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The Practice of CCTV Surveillance for Crime Prevention: Budgeting and Placing Open-street Cameras in Korea
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December 01, 2018


Ⅰ. Introduction [Background] As previous studies regarding public CCTV has been interested in its effectiveness on preventing crime, realistic questions - e.g. budgeting and placing open-street CCTVs, and managing pressures and strengthening decision-making in relation to CCTV installation - have been rarely highlighted. This study seeks to explore 1) how CCTV has been quickly positioned itself as a representative crime prevention policy in Korea; 2) how many public CCTVs are installed and operated (for crime prevention purposes), and how public place surveillance is regulated; 3) how much (national and local) governments funding has been provided for installing and monitoring CCTV, and whether there is a difference regarding access to CCTV grants between cities and suburbs and among local governments; 4) how Korean citizens are perceived on the public CCTVs, and how they think about issues in budgeting and placing open-street CCTVs. Comparing our public CCTV operations to those of other countries (such as U.K., Australia, and Japan) and drawing up practical implications are the main purposes of this study as well. Ⅱ. Expansion of Public CCTV for Crime Prevention Since five public CCTVs have been first implemented in Gangnam-gu in 2002, CCTV seems more geared, and has come to be more associated with national and local responses to managing public safety. As national responsibility for safety from crime has emerged, transitioning to integrated control system has been emerged and sources of funding have been increased as well. Furthermore, competitions among local governments to expand CCTV program in order to obtain certification of ‘safety cities’ in the country can be found. Ⅲ. Actual condition in CCTV installation and operation Based on the national CCTV standard data, procurement service contracts data, and data from Information disclosure claim, status of installation and operation of public CCTVs was analyzed. * [Converged purposes of installing CCTV on crime prevention] In 2017, 33,395 cameras in 21,798 locations are installed for the purpose of preventing crime; Among all public CCTVs, most of them are set up for crime prevention purposes (85,418 cameras in 51,229 locations). It is not too much to say that the majority of public CCTVs in Korea are aimed at crime prevention. * [Expansion of costs for installation, maintenance and monitoring] The amount of contract costs related to public CCTV program reached 6,103 cases in 2017 and 462.64 billion won, compared to 77 cases and 8.89 billion won in 2002. Over the past 16 years since 2002, the total amount of contract costs for installation, maintenance and monitoring was 2.97 trillion won. If adding the budget spent on the construction and operation of public CCTV integrated control centers, it amounts to 4.16 trillion won. * [‘Safety’ gap among local governments] The city and district units have statistically significant effects on the differences in the budget size. In 2018, national fund was highly allocated to district units: The national budget allocated to the district units accounted for 22.2 percent of the yearly budget to be spent on the installation and operation of public CCTVs in the district level. * [Intervention of metropolitan and provincial governments in CCTV installation and operation] Recently, it is found that some metropolitan and provincial governments have intervened in installing and operating public CCTVs by themselves. Emphasizing the need for a role to coordinate regional variations, metropolitan and provincial governments would be more involved in the installation and operations of CCTVs aimed at preventing crimes. * [Reinforced link with resident participation budget system] According to the Information disclosure claim result, 35 local governments allocated 15.84 billion won to programs for installing and operating open-street CCTVs through the Resident Participation Budget System in 2014; In 2017, 72 local governments allocated 22.59 billion won, which means the program allocation related to the installation and operation of CCTVs has increased 1.6 times (based on the total budget) under the resident participation budget system. Local governments that handle issues regarding public CCTVs within resident participation budget system are expected to increase for some time. Ⅳ. Citizen’s Perception on public CCTVs The results of the survey are summarized as follows. * [Evaluation of public CCTVs as high-cost] Though Citizens highly support CCTV policy aimed at preventing crime, they are unaware of the extent of its cost. The highest rate of citizens (n=724, 43.1%) has assumed that it costs more than 4 million won and less than 6 million won for installing a public CCTV. The estimated cost for installing a single open-street CCTV was 37.54 million won in average, which is one-third to one-fifth of real cost for installing a camera with a pole. * [Lack of awareness on organization delivering CCTV programs] Although local governments have been actively pursuing policies related to public CCTVs, about four out of 10 citizens are still not aware that local governments are delivering public CCTV program. 24.6 percent of the respondents (n=492) think that the main body of CCTV operation is the Ministry of the Interior and Safety, while 14.2 percent (n=284) think that police has jurisdiction on the installation and operation of CCTV for the purpose of crime prevention. * [Criteria for selecting public CCTV locations] 54.5% of respondents (n=1,092) stated that the status of violent crimes should be considered as the most important criteria in site selection. What respondents selected as a second important criteria was the procedural effort for collecting public opinions, indicating that respondents strongly assess that local residents’ opinions should be reflected in the location-specific decisions for public CCTV installations. * [Location precedence for public CCTVs] 37.6% (n=753) of respondents indicate that residential areas should be considered in the first place in camera locations. Following the residential areas, citizens think that ways to school, parks, and the surroundings of kindergartens have priorities in determining the location of street cameras. * [Citizen’s ‘trust’ in the effectiveness of CCTV on crime prevention] 88.9% (n=1,780) of respondents ‘believe’ that public CCTVs are effective in preventing crime, while only 5.0 percent (n=100) are negative on it and 6.1 percent (n=122) said they are not sure about it. Furthermore, 46.5% (n=930) of the respondents assess that CCTVs in public places are more effective in preventing crime than police. Ⅴ. Budgeting and placing open-street cameras in other countries U.K. * In 2007, the Home Office published the ‘National CCTV Strategy’; it suggests a more coordinated standardised approach to surveillance cameras would make it ‘more’ effective. The Office of the SCC is unique to the UK and represents the only formal office designed specifically to oversee the governance and provision of surveillance cameras. * Many local authorities perceived the main beneficiaries of surveillance cameras to be law enforcement agencies, in particular the police, and the criminal justice system, and that these institutions where not contributing financially to the costs of surveillance. This situation has become particularly acute when cameras need replacing and systems need upgrading. This scenario has led some local authorities to remove cameras and shut down schemes. Australia *The survey findings revealed that decision-making regarding street camera programs correlates to perceptions of local councils across nine core themes: 1. whether these systems are generally financially sustainable; 2. whether financial and social costs are manageable; 3. the availability of internal and external funding; 4. whether economic growth was attributable to street camera programmes; 5. whether localized need was being prioritized and served (with regard to camera site selection) 6. whether political, business, police and community interests were manageable; 7. community engagement; 8. privacy management; and, 9. whether there was sufficient evidence and evaluation of programme outcomes and impact. Japan * Japan has introduced CCTV for crime prevention measure in 1994, which is prior to Korea. Due to strong legal protection of privacy, however, its implementation was not getting triggered. In Japan, police is the primary determinants of site selection and operation regarding CCTV. Recorded images have to be used to the minimum necessary, and any use of images has to be reported to Tokyo Metropolitan Public Safety Commission and/or each Prefecture Public Safety Commission. Recorded data is usually kept for a week (7 days) in the country, whereas it is allowed to be kept the data for a month (30 days) in Korea. Ⅵ. Conclusion and Suggestions [Policy direction] In order to point out operational issues on public CCTVs and to come up with suggestions, four policy directions are established as follows: 1. Clarity of information related to budgeting and placing open-street cameras; 2. Transparency in the process of determining public CCTV installation and operation; 3. reaffirmation of the Constitution and the principle of privacy that the use of intrusive means such as CCTV cameras should be made to the minimum extent necessary; 4. Recognition of public CCTVs as a (temporarily) public good for crime prevention. [Practical recommendations] As a short-term policy, it is recommended that the purpose of camera installation and statistics related to the use of video information should be opened regularly. Related to this, it is recommended to consider to establish an organization that oversees the conduct of covert surveillance and use of recorded images by public authorities. The Office of Surveillance Camera Commissioners in U.K. can be an example for it. In a near future, local governments should endeavor to demonstrate program outcomes and, if possible, the effectiveness of CCTV in reducing crime. Probable preconditions for ensuring the sustainability of street camera programs - including ways how to ensure funding and demonstrate social benefit to justify the costs - should be addressed as well. First and most importantly, efforts should be accompanied to mitigate the dependency on surveillance being extended in the name of crime prevention.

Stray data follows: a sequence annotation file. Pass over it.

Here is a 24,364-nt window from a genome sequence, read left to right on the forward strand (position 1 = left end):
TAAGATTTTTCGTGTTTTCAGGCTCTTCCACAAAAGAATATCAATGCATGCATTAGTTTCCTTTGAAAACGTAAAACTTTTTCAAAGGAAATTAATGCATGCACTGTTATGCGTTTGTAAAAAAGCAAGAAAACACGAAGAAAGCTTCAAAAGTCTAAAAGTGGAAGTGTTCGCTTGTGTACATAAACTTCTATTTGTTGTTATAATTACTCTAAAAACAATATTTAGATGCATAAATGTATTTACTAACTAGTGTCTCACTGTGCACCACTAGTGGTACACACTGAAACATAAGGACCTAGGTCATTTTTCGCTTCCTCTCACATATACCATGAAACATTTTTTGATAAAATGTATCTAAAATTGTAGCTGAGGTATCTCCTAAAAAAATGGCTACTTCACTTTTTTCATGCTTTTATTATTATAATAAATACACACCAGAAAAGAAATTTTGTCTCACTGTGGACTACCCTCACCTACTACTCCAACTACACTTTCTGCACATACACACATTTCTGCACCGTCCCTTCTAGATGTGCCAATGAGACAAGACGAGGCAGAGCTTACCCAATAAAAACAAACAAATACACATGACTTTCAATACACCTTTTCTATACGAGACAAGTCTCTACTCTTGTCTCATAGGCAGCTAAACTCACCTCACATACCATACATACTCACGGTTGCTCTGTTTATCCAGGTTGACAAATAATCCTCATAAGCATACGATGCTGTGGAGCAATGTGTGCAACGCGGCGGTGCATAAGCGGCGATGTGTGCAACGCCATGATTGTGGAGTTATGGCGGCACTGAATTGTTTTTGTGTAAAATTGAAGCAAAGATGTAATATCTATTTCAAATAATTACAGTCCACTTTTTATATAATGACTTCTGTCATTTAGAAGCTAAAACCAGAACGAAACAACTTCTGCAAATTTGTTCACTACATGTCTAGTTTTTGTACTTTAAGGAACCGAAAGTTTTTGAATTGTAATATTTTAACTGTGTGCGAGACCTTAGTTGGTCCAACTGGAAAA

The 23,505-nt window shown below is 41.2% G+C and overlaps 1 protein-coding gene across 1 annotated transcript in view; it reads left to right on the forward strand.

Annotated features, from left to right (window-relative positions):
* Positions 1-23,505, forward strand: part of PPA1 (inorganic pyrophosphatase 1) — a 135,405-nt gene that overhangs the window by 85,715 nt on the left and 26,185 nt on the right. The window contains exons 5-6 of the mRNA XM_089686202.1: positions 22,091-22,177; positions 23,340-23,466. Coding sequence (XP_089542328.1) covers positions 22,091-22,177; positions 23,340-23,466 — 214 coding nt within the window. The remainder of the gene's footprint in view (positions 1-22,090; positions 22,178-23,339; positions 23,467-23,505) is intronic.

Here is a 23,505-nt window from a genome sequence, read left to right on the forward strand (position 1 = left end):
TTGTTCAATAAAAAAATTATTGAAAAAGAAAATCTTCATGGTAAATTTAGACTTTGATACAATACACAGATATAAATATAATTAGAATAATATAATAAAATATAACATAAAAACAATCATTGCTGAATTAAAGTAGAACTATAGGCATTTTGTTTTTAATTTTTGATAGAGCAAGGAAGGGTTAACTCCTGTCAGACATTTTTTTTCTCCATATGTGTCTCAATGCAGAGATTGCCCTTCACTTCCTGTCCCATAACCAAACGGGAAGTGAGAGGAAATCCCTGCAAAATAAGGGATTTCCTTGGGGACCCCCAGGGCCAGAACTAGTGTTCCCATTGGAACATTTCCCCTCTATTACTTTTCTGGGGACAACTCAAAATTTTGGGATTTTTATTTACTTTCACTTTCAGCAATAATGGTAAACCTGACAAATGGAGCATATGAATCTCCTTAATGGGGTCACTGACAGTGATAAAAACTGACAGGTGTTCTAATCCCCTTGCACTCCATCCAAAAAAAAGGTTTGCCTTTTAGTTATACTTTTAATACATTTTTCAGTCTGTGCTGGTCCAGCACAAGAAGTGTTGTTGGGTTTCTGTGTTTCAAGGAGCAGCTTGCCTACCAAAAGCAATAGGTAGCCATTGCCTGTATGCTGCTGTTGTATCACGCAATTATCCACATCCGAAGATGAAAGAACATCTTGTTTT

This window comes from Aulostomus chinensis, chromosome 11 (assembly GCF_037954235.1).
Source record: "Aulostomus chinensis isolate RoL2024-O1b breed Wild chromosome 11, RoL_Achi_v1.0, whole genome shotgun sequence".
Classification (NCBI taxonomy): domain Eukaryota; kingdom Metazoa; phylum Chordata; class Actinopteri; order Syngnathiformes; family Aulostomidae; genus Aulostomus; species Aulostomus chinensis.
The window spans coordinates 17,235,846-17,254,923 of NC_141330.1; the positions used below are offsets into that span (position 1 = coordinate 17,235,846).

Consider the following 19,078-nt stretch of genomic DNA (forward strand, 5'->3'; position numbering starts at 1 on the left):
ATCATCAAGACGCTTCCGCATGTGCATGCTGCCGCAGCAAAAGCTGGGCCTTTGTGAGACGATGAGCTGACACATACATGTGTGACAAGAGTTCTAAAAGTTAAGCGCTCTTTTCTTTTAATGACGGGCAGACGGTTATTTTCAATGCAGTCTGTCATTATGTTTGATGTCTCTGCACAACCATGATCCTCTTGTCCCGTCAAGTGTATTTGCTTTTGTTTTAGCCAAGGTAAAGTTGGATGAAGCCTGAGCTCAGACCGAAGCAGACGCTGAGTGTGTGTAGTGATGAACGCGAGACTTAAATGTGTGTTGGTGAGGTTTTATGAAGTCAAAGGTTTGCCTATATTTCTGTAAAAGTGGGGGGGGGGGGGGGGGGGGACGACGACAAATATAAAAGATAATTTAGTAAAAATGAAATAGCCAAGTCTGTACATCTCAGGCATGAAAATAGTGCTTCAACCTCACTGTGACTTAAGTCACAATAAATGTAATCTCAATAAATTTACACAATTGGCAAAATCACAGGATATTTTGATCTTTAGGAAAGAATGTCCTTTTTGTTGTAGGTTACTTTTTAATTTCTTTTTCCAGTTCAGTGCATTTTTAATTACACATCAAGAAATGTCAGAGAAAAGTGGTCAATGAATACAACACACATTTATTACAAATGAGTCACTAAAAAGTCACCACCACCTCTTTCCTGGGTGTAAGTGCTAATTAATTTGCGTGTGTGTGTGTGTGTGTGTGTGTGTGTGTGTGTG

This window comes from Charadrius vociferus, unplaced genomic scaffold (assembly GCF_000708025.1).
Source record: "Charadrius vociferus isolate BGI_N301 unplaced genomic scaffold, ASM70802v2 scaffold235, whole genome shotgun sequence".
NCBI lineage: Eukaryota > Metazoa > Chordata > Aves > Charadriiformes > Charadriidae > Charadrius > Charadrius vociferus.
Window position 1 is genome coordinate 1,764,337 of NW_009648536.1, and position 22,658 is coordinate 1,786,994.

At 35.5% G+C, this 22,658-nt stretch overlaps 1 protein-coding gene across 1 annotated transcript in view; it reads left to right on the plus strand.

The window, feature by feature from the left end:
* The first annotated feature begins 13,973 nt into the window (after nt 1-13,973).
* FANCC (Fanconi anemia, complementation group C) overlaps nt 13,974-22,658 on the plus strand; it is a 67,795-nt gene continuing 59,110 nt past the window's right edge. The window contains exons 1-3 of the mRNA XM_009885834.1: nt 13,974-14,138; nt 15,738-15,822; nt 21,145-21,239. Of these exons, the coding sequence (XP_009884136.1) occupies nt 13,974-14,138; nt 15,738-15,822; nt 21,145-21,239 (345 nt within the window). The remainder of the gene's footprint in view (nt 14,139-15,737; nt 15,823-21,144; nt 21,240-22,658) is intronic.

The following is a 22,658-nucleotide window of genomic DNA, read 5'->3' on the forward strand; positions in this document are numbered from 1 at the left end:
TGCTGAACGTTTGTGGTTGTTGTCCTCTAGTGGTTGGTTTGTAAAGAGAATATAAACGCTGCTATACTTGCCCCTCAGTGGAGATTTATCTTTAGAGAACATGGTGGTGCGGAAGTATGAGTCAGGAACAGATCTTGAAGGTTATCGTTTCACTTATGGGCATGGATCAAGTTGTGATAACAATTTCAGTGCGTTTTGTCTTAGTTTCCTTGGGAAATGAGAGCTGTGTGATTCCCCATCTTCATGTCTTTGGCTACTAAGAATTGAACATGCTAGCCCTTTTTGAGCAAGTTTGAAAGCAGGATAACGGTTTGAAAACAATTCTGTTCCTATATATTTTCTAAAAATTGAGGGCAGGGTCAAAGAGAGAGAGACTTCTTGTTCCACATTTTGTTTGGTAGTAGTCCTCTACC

Mingyeong Kim

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Hyeonho Park

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C.W.R Webster

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Robert Carr